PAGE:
Designing the Flipped Classroom: Part 2b Videos

KhanOne of the areas that is problematic for people who want to try flipping their classroom is the common idea that all you have to do is record your lecture and ask students to watch it ahead of time or as part of an online course. BIG MISTAKE promoted by lecture capture companies! Recorded lectures are not interactive, they are too long to meet peoples’ attention needs and they often focus on talking heads which is very poor input (unless your head illustrates the topic being discussed.) Cognitive overload is very common in this type of flipping and retention of content is poor.

Look at the beginning of this Behavioural GeneticsĀ lecture capture video of 1 hr 38 minutes. Three minutes in the instructor explains the basic concept using his voice only, combined with an image of the speaker pacing back and forth (a useful technique for engaging your live audience but distracting in a video). How much of the basic concept would the novice retain by lecture end? For the auditory learners in the class, he was probably a very entertaining speaker, but his brief use of the whiteboard is poorly shown by the capture technology. This lecture would have been better captured in a podcast without the visual distractions of his image.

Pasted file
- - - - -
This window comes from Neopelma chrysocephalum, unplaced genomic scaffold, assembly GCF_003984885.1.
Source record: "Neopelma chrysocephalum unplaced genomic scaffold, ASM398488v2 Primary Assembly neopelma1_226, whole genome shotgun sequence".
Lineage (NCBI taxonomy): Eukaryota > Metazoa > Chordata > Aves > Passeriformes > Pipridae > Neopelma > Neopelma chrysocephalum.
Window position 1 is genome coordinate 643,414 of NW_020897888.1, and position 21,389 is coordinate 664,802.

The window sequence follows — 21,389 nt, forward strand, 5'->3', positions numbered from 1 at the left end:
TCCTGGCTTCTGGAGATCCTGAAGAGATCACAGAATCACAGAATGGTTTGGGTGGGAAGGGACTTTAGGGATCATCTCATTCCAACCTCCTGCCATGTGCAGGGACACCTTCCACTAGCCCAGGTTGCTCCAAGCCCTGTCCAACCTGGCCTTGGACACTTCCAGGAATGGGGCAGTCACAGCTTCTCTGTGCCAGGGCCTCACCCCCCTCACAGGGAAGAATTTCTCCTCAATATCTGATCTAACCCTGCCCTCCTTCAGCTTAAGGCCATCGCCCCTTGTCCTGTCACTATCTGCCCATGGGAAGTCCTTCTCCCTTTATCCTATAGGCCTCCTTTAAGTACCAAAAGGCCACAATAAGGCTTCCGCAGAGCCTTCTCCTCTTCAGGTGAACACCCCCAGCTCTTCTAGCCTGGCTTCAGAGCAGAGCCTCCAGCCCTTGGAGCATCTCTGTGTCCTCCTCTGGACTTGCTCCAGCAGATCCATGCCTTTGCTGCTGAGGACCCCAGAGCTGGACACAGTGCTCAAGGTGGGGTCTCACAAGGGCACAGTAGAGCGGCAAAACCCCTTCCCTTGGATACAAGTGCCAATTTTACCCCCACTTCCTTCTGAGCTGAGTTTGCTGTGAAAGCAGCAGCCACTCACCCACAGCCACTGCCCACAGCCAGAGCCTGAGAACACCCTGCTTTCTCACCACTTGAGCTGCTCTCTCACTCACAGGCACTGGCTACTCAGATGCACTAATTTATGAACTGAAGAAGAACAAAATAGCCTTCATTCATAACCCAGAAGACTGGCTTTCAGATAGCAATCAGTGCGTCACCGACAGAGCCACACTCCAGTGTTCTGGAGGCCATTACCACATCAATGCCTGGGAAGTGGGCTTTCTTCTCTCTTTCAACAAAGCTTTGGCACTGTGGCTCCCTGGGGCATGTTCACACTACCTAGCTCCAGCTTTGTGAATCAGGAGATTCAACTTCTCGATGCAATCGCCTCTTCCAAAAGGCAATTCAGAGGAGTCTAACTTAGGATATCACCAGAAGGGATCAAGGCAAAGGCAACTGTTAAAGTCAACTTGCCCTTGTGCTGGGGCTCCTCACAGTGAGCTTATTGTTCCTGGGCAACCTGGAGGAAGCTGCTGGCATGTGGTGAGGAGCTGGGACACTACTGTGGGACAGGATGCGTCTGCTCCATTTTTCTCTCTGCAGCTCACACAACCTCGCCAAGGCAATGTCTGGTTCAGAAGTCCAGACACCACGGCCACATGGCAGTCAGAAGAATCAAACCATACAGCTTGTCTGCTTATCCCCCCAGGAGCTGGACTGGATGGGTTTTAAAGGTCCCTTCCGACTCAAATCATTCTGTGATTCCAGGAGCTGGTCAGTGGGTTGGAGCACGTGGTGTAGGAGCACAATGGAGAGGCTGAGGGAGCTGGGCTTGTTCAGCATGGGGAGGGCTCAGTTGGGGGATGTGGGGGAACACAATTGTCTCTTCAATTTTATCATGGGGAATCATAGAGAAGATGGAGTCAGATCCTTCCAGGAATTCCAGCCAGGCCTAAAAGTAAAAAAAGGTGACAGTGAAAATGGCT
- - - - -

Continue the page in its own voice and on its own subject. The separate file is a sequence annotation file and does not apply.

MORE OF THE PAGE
Here are some tips for flipping videos to help people memorize:

  1. Keep them short -under 15 min.- and focused on one key concept (Attention)
  2. Chunk videos into no more than seven concepts per session (Cognitive Overload)
  3. Start with a story (Relevance)
  4. Use a graphic organizer at either beginning or end if there are important interconnections (Scaffolding)
  5. Use images of presenter at beginning and end if instructor presence is needed.
  6. Use clear, simple visual illustrations of all key concepts (input).

If you are teaching a skill:

  1. Demonstrate the complete procedure, including patient and team interaction
  2. Repeat the actual procedure progress by chunking videos into numbered steps (Cognitive overload and Scaffolding)
  3. Use still photos in the video to illustrate complex movements (Scaffolding).